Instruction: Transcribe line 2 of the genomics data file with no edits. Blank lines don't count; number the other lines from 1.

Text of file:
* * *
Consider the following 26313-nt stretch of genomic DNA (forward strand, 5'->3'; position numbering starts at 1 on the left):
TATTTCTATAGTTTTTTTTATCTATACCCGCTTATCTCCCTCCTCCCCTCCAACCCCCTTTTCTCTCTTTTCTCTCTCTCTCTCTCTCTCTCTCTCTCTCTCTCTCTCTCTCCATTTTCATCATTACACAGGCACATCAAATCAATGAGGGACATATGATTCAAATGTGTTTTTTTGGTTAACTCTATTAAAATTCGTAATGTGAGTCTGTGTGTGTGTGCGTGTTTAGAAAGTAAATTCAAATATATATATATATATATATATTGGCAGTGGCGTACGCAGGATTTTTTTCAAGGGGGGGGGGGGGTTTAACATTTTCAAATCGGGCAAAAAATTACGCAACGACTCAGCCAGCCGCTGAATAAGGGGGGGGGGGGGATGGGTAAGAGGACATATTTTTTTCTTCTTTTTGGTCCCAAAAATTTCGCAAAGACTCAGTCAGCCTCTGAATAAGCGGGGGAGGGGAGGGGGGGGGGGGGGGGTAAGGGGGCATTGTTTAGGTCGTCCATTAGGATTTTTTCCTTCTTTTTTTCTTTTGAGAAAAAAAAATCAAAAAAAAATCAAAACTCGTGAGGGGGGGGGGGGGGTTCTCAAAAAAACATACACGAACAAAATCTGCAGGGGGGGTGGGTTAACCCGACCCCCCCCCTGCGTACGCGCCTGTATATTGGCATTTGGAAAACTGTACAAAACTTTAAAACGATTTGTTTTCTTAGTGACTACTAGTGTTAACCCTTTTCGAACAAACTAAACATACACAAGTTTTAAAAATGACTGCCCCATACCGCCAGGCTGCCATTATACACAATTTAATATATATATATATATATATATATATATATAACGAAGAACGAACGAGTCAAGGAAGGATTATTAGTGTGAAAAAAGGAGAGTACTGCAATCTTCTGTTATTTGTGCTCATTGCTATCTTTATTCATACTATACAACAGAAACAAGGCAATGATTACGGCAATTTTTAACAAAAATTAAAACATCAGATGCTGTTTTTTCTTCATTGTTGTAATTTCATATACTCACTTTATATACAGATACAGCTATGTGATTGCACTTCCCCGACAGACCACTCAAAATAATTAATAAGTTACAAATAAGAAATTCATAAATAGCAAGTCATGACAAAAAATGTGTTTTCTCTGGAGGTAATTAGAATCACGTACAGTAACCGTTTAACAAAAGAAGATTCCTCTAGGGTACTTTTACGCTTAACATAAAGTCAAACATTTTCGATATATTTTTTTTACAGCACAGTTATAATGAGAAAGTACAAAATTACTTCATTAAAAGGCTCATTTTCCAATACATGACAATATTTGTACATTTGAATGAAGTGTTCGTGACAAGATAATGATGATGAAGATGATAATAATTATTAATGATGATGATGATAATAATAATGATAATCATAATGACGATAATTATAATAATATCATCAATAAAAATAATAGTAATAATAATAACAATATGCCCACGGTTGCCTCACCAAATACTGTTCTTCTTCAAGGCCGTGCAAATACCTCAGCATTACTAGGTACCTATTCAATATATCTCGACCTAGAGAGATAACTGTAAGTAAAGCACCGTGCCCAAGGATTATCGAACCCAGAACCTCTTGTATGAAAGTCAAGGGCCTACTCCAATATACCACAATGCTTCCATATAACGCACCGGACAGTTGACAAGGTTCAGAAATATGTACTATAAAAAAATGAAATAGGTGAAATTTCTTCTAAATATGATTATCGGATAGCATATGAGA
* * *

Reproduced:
TATTTCTATAGTTTTTTTTATCTATACCCGCTTATCTCCCTCCTCCCCTCCAACCCCCTTTTCTCTCTTTTCTCTCTCTCTCTCTCTCTCTCTCTCTCTCTCTCTCTCTCTCCATTTTCATCATTACACAGGCACATCAAATCAATGAGGGACATATGATTCAAATGTGTTTTTTTGGTTAACTCTATTAAAATTCGTAATGTGAGTCTGTGTGTGTGTGCGTGTTTAGAAAGTAAATTCAAATATATATATATATATATATATTGGCAGTGGCGTACGCAGGATTTTTTTCAAGGGGGGGGGGGGGTTTAACATTTTCAAATCGGGCAAAAAATTACGCAACGACTCAGCCAGCCGCTGAATAAGGGGGGGGGGGGGATGGGTAAGAGGACATATTTTTTTCTTCTTTTTGGTCCCAAAAATTTCGCAAAGACTCAGTCAGCCTCTGAATAAGCGGGGGAGGGGAGGGGGGGGGGGGGGGGTAAGGGGGCATTGTTTAGGTCGTCCATTAGGATTTTTTCCTTCTTTTTTTCTTTTGAGAAAAAAAAATCAAAAAAAAATCAAAACTCGTGAGGGGGGGGGGGGGGTTCTCAAAAAAACATACACGAACAAAATCTGCAGGGGGGGTGGGTTAACCCGACCCCCCCCCTGCGTACGCGCCTGTATATTGGCATTTGGAAAACTGTACAAAACTTTAAAACGATTTGTTTTCTTAGTGACTACTAGTGTTAACCCTTTTCGAACAAACTAAACATACACAAGTTTTAAAAATGACTGCCCCATACCGCCAGGCTGCCATTATACACAATTTAATATATATATATATATATATATATATATATAACGAAGAACGAACGAGTCAAGGAAGGATTATTAGTGTGAAAAAAGGAGAGTACTGCAATCTTCTGTTATTTGTGCTCATTGCTATCTTTATTCATACTATACAACAGAAACAAGGCAATGATTACGGCAATTTTTAACAAAAATTAAAACATCAGATGCTGTTTTTTCTTCATTGTTGTAATTTCATATACTCACTTTATATACAGATACAGCTATGTGATTGCACTTCCCCGACAGACCACTCAAAATAATTAATAAGTTACAAATAAGAAATTCATAAATAGCAAGTCATGACAAAAAATGTGTTTTCTCTGGAGGTAATTAGAATCACGTACAGTAACCGTTTAACAAAAGAAGATTCCTCTAGGGTACTTTTACGCTTAACATAAAGTCAAACATTTTCGATATATTTTTTTTACAGCACAGTTATAATGAGAAAGTACAAAATTACTTCATTAAAAGGCTCATTTTCCAATACATGACAATATTTGTACATTTGAATGAAGTGTTCGTGACAAGATAATGATGATGAAGATGATAATAATTATTAATGATGATGATGATAATAATAATGATAATCATAATGACGATAATTATAATAATATCATCAATAAAAATAATAGTAATAATAATAACAATATGCCCACGGTTGCCTCACCAAATACTGTTCTTCTTCAAGGCCGTGCAAATACCTCAGCATTACTAGGTACCTATTCAATATATCTCGACCTAGAGAGATAACTGTAAGTAAAGCACCGTGCCCAAGGATTATCGAACCCAGAACCTCTTGTATGAAAGTCAAGGGCCTACTCCAATATACCACAATGCTTCCATATAACGCACCGGACAGTTGACAAGGTTCAGAAATATGTACTATAAAAAAATGAAATAGGTGAAATTTCTTCTAAATATGATTATCGGATAGCATATGAGA